Last Monday while I was busy polishing my “Mother of the Year” trophy, David fell off the couch.
Actually, I was right there. My hand was on him and he lunged off the couch head first. Doesn’t that make it worse? If I can’t keep him on the furniture while under my complete supervision, then there’s no hope. He only fell a few inches, but OH MY GOODNESS!
It was the start of a bad week. The next day I was walking into the grocery store and I paused in the entry area to buckle David in the buggy. Safety first, ya know? A huge gust of wind blew through the door, dislodging two ceiling tiles which fell and split in my cart. The manager of the store was standing right there and started screaming on her radio about how the tiles fell a few inches, no AN INCH! from a baby. She was too busy screaming to offer us a free bag of Cheetos. With my heart pounding, I quietly walked away and started shopping.
Friday morning I was putting some dishes away. We have a high shelf in our kitchen. It holds our glassware, crystal and lots of other very heavy, breakable things, including Tom’s coffee grinder. I put the coffee grinder on the shelf and the whole thing came crashing down: carafes, a crystal pitcher, vases, mason jars, a hamburger press. All of it fell and shattered on our floor. And David? David was right there behind me in the exersaucer. Tom ran and grabbed his screaming baby and trembling wife. Heavy, heavy items were shattered on the floor. Glass was everywhere, including inside the exersaucer.
We stood in the kitchen and hugged and thanked Jesus that nothing fell on David.
This is the wreckage, after Tom had picked up the big pieces.
As Tom swept broken glass and crystal off the floor he looked at me and said, “Well, at least we got rid of a lot of stuff we don’t use.”
That, my friends, is my husband’s version of optimism.
The incidents fit well with what seem to be the themes of this month: struggle and safety.
Let’s talk about struggle first.
This month David has been struggling to crawl and cut teeth. That simultaneous struggle means mama and daddy have been struggling to sleep.
He has one little tooth on the bottom. Depending on where you go for information, symptoms of teething include drooling, chewing on toys, fussiness and lack of sleep. If you’ve ever been around a baby you know that’s also a list of THE ONLY THINGS THEY EVER DO.
Other resources say teething is linked to fever, diarrhea, fire-breathing, back-talking and snapping fingers in a Z formation. David does all of that, too.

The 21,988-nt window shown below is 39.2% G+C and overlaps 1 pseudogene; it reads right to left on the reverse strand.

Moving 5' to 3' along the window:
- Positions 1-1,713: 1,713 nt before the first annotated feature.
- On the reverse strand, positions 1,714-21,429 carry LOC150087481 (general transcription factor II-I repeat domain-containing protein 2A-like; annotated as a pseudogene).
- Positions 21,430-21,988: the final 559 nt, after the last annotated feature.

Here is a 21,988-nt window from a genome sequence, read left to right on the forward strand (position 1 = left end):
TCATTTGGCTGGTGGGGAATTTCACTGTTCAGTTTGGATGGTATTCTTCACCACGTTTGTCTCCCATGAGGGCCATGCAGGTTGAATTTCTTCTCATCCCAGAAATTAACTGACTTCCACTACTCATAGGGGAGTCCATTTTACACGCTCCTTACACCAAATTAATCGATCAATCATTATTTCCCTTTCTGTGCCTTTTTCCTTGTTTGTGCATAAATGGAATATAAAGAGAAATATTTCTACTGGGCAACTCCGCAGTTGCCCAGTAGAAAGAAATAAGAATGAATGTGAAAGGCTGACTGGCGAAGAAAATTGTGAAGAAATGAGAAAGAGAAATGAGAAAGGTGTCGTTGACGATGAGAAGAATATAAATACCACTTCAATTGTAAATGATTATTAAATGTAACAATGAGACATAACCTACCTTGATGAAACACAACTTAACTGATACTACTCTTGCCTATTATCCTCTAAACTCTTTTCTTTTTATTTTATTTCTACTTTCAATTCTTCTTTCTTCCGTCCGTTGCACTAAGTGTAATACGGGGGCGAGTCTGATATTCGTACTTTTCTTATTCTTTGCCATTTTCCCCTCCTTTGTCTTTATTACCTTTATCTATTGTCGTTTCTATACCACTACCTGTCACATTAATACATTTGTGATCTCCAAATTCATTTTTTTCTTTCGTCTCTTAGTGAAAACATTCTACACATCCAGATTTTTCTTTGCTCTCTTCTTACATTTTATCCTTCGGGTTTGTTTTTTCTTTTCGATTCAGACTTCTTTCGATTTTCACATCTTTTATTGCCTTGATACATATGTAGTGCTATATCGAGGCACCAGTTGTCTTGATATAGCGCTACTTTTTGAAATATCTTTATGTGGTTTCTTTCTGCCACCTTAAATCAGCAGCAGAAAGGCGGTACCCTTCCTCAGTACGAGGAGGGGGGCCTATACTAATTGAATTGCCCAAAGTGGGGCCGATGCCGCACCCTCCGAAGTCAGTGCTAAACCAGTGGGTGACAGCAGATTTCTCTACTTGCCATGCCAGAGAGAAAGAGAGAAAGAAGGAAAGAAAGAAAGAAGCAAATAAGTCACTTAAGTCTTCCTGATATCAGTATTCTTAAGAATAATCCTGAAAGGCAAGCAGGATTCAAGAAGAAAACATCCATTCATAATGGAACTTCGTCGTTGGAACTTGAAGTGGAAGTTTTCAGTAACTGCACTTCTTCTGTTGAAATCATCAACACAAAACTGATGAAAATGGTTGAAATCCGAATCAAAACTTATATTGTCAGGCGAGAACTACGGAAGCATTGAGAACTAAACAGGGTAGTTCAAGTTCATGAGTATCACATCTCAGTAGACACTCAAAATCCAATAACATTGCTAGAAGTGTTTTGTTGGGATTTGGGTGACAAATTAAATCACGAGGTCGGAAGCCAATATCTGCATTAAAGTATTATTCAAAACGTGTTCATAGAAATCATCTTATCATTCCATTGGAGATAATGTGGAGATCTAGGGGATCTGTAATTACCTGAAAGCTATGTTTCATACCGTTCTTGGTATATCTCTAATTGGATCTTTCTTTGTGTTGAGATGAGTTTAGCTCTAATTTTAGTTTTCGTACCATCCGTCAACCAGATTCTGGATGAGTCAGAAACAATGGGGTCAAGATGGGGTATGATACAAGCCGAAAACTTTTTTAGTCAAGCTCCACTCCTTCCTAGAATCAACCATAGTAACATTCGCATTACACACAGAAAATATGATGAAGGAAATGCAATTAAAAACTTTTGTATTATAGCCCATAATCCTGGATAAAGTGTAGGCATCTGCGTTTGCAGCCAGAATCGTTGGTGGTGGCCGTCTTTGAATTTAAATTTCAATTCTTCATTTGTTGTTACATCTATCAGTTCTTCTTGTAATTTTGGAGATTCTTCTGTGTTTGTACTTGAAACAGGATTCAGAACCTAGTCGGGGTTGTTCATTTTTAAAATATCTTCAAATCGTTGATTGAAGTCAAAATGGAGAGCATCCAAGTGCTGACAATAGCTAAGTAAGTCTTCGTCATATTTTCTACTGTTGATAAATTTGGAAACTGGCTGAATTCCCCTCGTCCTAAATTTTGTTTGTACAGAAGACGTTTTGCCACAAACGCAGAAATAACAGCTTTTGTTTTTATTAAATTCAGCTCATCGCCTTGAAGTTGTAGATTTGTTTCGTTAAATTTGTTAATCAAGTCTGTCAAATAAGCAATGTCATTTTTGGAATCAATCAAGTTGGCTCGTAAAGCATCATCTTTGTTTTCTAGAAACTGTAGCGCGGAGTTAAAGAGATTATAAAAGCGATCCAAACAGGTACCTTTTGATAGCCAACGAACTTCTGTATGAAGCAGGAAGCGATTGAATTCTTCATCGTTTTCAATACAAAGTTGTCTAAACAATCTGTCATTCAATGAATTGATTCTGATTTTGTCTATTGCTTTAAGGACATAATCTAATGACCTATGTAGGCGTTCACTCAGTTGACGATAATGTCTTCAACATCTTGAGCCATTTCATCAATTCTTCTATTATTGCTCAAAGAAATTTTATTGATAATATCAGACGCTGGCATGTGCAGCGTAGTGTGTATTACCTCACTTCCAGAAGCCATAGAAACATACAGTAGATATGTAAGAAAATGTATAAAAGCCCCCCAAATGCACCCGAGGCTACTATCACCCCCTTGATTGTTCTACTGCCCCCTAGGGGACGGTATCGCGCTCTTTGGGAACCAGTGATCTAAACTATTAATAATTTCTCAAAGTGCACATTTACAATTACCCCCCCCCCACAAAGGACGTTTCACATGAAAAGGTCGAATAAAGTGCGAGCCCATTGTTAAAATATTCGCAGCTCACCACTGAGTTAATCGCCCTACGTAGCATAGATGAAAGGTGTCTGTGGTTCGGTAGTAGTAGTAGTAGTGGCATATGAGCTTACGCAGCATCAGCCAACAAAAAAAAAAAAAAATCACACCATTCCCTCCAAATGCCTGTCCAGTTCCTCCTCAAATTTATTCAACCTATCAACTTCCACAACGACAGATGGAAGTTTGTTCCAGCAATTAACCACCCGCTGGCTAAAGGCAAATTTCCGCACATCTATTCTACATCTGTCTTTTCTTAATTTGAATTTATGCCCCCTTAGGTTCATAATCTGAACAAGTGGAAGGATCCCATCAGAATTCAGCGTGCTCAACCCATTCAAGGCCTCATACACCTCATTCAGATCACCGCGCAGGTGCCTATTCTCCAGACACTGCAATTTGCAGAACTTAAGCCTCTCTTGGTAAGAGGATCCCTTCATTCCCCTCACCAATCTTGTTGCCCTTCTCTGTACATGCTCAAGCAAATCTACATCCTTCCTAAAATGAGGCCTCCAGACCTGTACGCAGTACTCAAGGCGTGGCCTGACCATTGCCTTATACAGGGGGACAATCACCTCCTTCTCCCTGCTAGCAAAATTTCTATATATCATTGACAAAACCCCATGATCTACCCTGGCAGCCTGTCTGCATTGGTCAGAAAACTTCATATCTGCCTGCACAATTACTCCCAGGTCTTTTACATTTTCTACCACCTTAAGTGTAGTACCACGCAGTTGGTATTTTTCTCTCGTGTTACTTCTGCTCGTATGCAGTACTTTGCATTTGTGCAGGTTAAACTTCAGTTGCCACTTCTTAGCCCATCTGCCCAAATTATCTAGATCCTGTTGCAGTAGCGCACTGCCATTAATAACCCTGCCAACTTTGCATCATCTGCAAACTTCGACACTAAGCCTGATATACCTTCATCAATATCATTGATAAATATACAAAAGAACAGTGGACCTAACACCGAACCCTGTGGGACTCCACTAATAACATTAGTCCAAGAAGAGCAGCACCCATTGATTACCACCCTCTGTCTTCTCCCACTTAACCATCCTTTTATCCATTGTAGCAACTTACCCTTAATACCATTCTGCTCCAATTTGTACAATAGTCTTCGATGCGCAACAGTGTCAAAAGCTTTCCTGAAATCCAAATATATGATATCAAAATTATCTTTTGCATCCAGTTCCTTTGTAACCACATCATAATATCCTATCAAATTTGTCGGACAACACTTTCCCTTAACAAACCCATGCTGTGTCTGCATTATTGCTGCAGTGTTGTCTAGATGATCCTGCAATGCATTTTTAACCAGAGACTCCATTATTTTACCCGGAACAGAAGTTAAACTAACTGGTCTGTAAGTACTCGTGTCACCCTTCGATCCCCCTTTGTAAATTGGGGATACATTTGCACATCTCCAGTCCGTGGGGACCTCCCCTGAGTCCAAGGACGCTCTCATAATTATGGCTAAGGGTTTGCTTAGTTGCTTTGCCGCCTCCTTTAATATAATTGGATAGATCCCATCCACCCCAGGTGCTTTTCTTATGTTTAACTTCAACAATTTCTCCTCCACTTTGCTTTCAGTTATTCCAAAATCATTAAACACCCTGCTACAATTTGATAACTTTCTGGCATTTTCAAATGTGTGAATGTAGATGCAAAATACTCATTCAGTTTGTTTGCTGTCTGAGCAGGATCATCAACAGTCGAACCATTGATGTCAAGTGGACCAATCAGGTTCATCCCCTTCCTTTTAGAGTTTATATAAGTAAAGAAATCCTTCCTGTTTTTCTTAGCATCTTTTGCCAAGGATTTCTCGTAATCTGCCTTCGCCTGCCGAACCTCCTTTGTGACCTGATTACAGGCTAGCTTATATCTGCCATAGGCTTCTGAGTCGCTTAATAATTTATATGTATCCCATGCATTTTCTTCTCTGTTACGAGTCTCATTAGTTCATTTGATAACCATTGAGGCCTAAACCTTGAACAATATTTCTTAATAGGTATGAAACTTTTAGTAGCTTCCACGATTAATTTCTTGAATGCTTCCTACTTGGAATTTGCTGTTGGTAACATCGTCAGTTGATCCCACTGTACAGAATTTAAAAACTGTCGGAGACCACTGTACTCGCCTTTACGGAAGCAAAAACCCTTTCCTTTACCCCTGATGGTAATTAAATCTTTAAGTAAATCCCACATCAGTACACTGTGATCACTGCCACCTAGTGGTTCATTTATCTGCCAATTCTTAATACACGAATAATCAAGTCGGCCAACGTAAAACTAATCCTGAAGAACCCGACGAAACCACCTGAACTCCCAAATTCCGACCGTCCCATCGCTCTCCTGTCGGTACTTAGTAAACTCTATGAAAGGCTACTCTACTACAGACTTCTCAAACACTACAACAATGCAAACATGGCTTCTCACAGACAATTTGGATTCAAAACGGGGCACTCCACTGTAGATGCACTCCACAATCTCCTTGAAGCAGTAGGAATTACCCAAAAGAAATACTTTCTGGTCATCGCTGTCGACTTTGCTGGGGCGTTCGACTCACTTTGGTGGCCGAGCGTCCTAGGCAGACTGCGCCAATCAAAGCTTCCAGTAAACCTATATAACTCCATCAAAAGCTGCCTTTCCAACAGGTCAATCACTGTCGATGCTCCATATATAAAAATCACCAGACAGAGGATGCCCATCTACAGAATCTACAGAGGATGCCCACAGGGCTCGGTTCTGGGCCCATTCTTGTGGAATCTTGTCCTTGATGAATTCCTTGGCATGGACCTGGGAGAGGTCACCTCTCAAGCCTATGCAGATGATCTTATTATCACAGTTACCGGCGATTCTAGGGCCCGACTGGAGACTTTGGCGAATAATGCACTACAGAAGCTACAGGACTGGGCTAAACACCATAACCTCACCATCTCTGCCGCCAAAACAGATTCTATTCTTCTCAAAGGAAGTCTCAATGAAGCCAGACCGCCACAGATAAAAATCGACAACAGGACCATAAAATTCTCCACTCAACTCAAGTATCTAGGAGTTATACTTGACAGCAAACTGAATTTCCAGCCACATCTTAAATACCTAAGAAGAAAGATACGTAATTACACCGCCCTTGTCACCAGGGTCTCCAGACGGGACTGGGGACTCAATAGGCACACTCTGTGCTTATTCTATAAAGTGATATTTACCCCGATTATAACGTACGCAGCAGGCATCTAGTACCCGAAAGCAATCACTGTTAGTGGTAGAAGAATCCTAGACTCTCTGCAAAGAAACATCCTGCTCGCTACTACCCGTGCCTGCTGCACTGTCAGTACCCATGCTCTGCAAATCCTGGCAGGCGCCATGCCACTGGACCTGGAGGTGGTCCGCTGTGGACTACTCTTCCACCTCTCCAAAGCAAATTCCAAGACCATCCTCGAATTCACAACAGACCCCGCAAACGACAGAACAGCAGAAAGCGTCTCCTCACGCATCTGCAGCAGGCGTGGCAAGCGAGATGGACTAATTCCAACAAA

And there’s the struggle that comes with learning to crawl. David loves his new ability to move around the house, but that space between wanting to move and being able to move? Well, that was torture.
And even now that he’s crawling but not quite crawling, he grunts as he drags himself around the house. It’s helpful for me because he can’t sneak out of a room. As soon as he stops grunting we’re going to install one of those beeps cars have when they’re in reverse…or a cowbell.
And now on to safety.
I didn’t really “nest” when I was pregnant. I never felt the urgency to have a nursery ready or to organize my pantry. But as David got closer to mobility, I started nesting. This sort of nesting has been in the form of getting rid of things, fussing at Tom to pick up small objects, covering up outlets and rearranging things in the living room.
But can you ever really baby proof your home?
So far David’s favorite toys are cords, plastic bags and doors. His dream is to be wrapped in a power cord with a bag over his head, moving a door back and forth.
I could easily leave a door ajar and go meet a friend for coffee. When I returned a few hours later, he’d still be right there basking in the glow of the door.
Once he tried to get his door in his mouth for 45 minutes.
I watched him, amazed that he wasn’t geting frustrated when the door swung out of his grasp. And that door? It will never fit in your mouth, David. I’m so sorry.
It was a moment I chalk up to Tom’s genes, he definitely inherited his lack of spatial reasoning and extreme focus from his father. No way mommy would have kept at it for so long; I would have gotten bored two minutes in and moved on to snacks that have a salty, satisfying crunch.
David still loves people and activity. He’s all smiles whenever we’re surrounded by strangers, and he likes playing much more than napping. When I get him out of the crib, he gets to excited he shrieks and beats the mattress with his fists. One day I took him to a track meet and the spectators often clapped at the end of races. Each time he heard applause he practically stood up and took a bow.
When his daddy comes home, he flaps his arms and kicks his legs. The only other thing he gives that sort of reception to is the ceiling fan. It’s that kind of full-body celebration that makes every day feel just a little like Christmas.
The photo above really doesn’t do justice to the carnage in the kitchen. There was glass everywhere, in four rooms, under the oven, all over the counters, on our guest bed. We’ve vacuumed, Swiffered and swept multiple times, but every now and then we still find a big piece of glass in the middle of the floor.
When I changed you, I found glass in your pajamas.
After ceiling tiles fall on you in the grocery store, it’s tempting to think, “I’m never leaving my home with my baby ever again.” And then we had a much more frightening experience right in our kitchen.
If anything, the couch-dive, the grocery store, and shattered glass should serve as a reminder that mama’s not in control, God is. He’s in total and complete control. And you know what, David? That should give you more comfort than anything else you’ll ever learn about this big world.